United States District Court, District of Columbia
D. BATES UNITED STATES DISTRICT JUDGE
Fireman's Fund Insurance Company ("FFIC")
refused to fully reimburse plaintiff Kenneth Feld for more
than $4.5 million in legal fees and costs that Feld claims to
have incurred in a separate, protracted legal battle. Before
the Court now are the parties' cross-motions for summary
judgment. While the bulk of the dispute will be resolved by
granting FFIC summary judgment in part, a remaining quarrel
over almost $200, 000 in legal expenses means that this show
must, unfortunately, go on.
facts of this case were summarized at length in the
Court's previous opinion and hence only a limited
recitation of the details is needed here-drawn largely from
that prior opinion. See July 3, 2013 Mem. Op. [ECF
No. 19] at 1-6. The origin of this dispute lies in another
case from this district: Feld v. Feld, Civil Action
No. 08-cv-1557-ESH. That was a highly contentious personal
injury suit brought by Karen Feld (a non-party to the
proceedings in this Court) against her older brother Kenneth
Feld. At the time of the events alleged in Karen's
complaint, Feld had personal liability insurance coverage
under a "Prestige Home Premier" policy (the
"Policy") issued by FFIC. The Policy provided that
FFIC would defend Feld against covered claims or suits
against him. Under the Policy, FFIC had a duty to
"[p]rovide a defense at [its] expense by counsel of
[its] choice." Policy, Ex. 1 to Def's Mot. for Summ.
J. [ECF No. 68-1] at 55.
12, 2009, Feld notified FFIC of the personal injury
litigation ("the Underlying Action") and of his
claim for coverage under the Policy. See Pl's Stmt, of
Undisputed Facts [ECF No. 73] ¶ 35. FFIC agreed to
defend Feld in the Underlying Action "subject to a full
and complete reservation of rights." Coverage Letter,
Ex. 4 to Kirtland Decl. [ECF No. 72-4] at 1. Specifically,
FFIC stated that the claims in the Underlying Action alleged
intentional conduct and hence were "not covered by the
Policy." Id. FFIC nevertheless agreed to
provide a defense because Feld had denied the allegations and
said that he acted in self-defense. Id. FFIC told
Subject to [FFIC's] reservation of rights, you may elect
to choose your own counsel to defend you in this matter;
otherwise we can appoint counsel for you. FFIC agrees to pay,
at an agreed hourly rate, the reasonable and necessary legal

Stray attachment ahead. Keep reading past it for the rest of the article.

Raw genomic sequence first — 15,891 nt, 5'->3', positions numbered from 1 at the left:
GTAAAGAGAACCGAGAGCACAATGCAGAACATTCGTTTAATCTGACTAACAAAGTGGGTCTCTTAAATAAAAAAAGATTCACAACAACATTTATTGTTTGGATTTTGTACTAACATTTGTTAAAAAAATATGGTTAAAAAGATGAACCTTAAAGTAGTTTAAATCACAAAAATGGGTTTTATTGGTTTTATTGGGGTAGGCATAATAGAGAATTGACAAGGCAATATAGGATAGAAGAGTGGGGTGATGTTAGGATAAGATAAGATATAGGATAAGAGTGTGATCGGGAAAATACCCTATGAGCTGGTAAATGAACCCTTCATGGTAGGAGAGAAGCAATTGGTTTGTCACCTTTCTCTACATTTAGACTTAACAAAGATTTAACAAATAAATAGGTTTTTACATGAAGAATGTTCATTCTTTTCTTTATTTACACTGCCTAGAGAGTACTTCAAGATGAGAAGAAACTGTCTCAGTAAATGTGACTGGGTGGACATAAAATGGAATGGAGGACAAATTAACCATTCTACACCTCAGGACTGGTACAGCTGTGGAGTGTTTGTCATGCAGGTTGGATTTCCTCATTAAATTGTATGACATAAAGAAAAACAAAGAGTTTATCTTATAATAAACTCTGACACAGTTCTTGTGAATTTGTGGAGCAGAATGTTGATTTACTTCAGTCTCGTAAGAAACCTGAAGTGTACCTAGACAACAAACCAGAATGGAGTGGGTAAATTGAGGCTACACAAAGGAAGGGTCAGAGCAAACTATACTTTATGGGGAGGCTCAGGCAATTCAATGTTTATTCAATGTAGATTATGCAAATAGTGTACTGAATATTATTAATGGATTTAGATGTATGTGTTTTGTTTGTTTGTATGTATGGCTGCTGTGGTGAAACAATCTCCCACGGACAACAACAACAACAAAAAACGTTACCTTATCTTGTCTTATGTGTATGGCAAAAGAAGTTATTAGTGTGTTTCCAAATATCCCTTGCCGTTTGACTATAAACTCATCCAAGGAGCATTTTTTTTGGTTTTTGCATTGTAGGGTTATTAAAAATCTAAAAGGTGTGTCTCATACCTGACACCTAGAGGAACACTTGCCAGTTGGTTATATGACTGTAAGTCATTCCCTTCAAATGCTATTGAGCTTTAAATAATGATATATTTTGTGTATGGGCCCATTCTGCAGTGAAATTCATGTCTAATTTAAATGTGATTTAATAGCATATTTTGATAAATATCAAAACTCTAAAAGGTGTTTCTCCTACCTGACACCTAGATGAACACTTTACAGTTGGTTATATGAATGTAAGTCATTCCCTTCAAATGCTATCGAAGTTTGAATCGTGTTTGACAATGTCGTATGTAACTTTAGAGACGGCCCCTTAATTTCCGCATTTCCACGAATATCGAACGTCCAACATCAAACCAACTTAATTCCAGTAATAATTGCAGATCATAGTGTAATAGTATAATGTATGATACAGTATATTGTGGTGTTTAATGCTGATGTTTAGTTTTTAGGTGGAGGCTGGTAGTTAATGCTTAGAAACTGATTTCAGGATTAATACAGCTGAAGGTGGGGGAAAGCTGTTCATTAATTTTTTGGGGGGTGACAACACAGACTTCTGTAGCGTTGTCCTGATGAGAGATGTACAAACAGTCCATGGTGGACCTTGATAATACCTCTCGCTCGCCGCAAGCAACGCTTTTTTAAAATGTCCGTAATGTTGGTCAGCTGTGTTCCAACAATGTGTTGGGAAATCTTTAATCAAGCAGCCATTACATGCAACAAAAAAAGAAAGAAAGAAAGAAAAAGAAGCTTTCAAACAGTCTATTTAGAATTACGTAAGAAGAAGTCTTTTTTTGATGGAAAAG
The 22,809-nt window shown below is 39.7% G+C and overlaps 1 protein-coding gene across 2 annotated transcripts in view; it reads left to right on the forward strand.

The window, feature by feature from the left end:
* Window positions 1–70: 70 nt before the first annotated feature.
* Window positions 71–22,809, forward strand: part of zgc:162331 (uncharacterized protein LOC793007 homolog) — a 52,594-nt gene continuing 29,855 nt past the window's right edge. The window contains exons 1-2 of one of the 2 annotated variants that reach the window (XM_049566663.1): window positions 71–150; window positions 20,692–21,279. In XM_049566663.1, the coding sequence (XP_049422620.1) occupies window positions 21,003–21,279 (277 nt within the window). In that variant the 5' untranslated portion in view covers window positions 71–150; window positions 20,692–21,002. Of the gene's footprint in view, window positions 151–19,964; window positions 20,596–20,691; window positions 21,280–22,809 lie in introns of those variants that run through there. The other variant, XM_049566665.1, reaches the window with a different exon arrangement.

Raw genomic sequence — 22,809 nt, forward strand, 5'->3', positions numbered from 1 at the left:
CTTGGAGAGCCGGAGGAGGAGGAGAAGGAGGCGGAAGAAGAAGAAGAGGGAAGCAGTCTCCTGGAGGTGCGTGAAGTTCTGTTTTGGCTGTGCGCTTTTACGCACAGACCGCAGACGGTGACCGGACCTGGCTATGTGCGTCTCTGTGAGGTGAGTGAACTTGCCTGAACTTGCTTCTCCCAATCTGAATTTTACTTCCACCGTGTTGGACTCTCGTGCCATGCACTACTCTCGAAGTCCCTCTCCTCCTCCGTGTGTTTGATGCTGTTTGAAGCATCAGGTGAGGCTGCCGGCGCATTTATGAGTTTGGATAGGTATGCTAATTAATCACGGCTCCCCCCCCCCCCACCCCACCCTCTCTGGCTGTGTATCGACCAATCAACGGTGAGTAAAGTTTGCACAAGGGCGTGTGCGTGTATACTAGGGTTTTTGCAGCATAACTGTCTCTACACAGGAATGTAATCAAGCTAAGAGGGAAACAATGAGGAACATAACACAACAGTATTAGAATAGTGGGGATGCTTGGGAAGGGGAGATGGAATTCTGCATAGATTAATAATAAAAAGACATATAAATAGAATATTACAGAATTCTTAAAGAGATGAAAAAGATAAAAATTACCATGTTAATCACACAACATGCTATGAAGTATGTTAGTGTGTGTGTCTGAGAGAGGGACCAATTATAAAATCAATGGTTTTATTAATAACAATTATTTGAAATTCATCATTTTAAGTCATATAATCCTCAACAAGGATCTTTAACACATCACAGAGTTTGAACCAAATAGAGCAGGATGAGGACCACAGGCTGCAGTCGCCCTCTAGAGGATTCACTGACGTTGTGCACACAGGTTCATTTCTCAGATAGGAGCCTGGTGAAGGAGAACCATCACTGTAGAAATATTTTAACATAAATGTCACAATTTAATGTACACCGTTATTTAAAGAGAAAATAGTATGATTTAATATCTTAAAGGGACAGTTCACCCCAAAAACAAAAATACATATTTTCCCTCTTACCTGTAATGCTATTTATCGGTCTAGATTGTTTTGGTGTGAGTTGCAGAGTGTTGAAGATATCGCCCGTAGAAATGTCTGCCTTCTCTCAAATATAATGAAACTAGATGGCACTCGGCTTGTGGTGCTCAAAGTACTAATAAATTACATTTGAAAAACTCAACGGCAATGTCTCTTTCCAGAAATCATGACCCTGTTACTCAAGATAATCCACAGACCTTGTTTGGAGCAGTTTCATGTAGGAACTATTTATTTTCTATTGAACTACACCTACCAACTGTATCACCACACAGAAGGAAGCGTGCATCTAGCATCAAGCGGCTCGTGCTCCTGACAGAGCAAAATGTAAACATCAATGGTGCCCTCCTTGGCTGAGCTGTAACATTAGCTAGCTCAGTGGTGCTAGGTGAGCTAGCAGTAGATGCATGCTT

fees and Court costs incurred by counsel to defend you
subsequent to the date this matter was tendered to FFIC under
a full reservation of rights, and in accordance with the
terms and conditions of the subject Policy and those
contained herein. Payment by FFIC for any legal expenses
incurred on your behalf will not act as a waiver of any
rights FFIC may have to adjust, allocate or assert that there
is no coverage for any payment made.
Id. Feld retained counsel from the law firm of
Fulbright & Jaworski L.L.P. to represent him in the
Underlying Action. That litigation-culminating in a lengthy
and highly publicized trial, followed by an appeal to the
D.C. Circuit-not only generated much ill will within the Feld
family, it also generated a legal bill for Kenneth Feld in
excess of $4.5 million. FFIC reimbursed Feld for a little
more than $2 million of those fees. Feld then filed this
action to recover the difference, arguing that FFIC breached
its insurance contract by refusing to cover the rest of his
legal fees from the Underlying Action.
responded with a summary judgment motion claiming that it
paid what it owed pursuant to the parties' agreement
regarding the hourly rates to be charged by Feld's
counsel. Feld says there was never any such agreement and
FFIC owes him the "reasonable" legal fees promised
in the Policy. So the $2-million-dollar question is: Was
there an agreement as to rates?
Legal Standard for Summary Judgment
obtain summary judgment, the moving party must show that
there is no genuine dispute as to any material fact as to the
claim at issue. The movant need not entirely foreclose the
possibility that there could exist an issue of material fact,
he need only show that the non-movant has failed, or by
necessity will fail, to appropriately raise the issue.
See Celotex Corp. v. Catrett, 477 U.S. 317, 323-24
(1986). "[A]t the summary judgment stage the judge's
function is not himself to weigh the evidence and determine
the truth of the matter but to determine whether there is a
genuine issue for trial." Anderson v. Liberty Lobby,
Inc., 477 U.S. 242, 249 (1986). In making this
determination, a court must view the facts in the light most
favorable to the non-movant and draw all justifiable
inferences in his favor. Id. at 255.
Breach of Contract
opening act is to argue that it owes Feld nothing because he
failed to timely notify FFIC of his claim as required by the
Policy. Policy, Ex. 1 to Def's Mot. for Summ. J. at 99.
FFIC's "late notice" defense runs smack into a
choice of law issue. Under Maryland law, an insurer generally
must provide coverage even in the event of late notice unless
it can prove by a preponderance of the evidence that the
untimely notice caused actual prejudice. Minn. Lawyers
Mut. Ins. Co. v. Baylor & Jackson, PLLC, 531
F.App'x 312, 319-20 (4th Cir. 2013). In the District of
Columbia, however, "an insurer is not required to
demonstrate actual prejudice before denying coverage on the
basis of an insured's failure to comply with a
contractual notice provision." Nat'l R.R.
Passenger Corp. v. Lexington Ins. Co., 445 F.Supp.2d 37,
43 (D.D.C. 2006), aff'd, 249 F.App'x 832
(D.C. Cir. 2007) (per curiam). "The starting point for
assessing which state's law should apply is the law of
the forum state." Aref v. Lynch, No. 15-5154,
2016 WL 4409356, at*13 (D.C. Cir. Aug. 19, 2016). Hence, the
Court will look to D.C. choice-of-law principles.
employs the "governmental interest" test to
determine which state's law to apply. Id. at
*14. The test involves a two-step inquiry: identify the
governmental policy underlying the applicable law and then
determine which state's policy would be most advanced by
having its law applied to the facts of the case. Id.
For insurance contracts, there is a presumption that the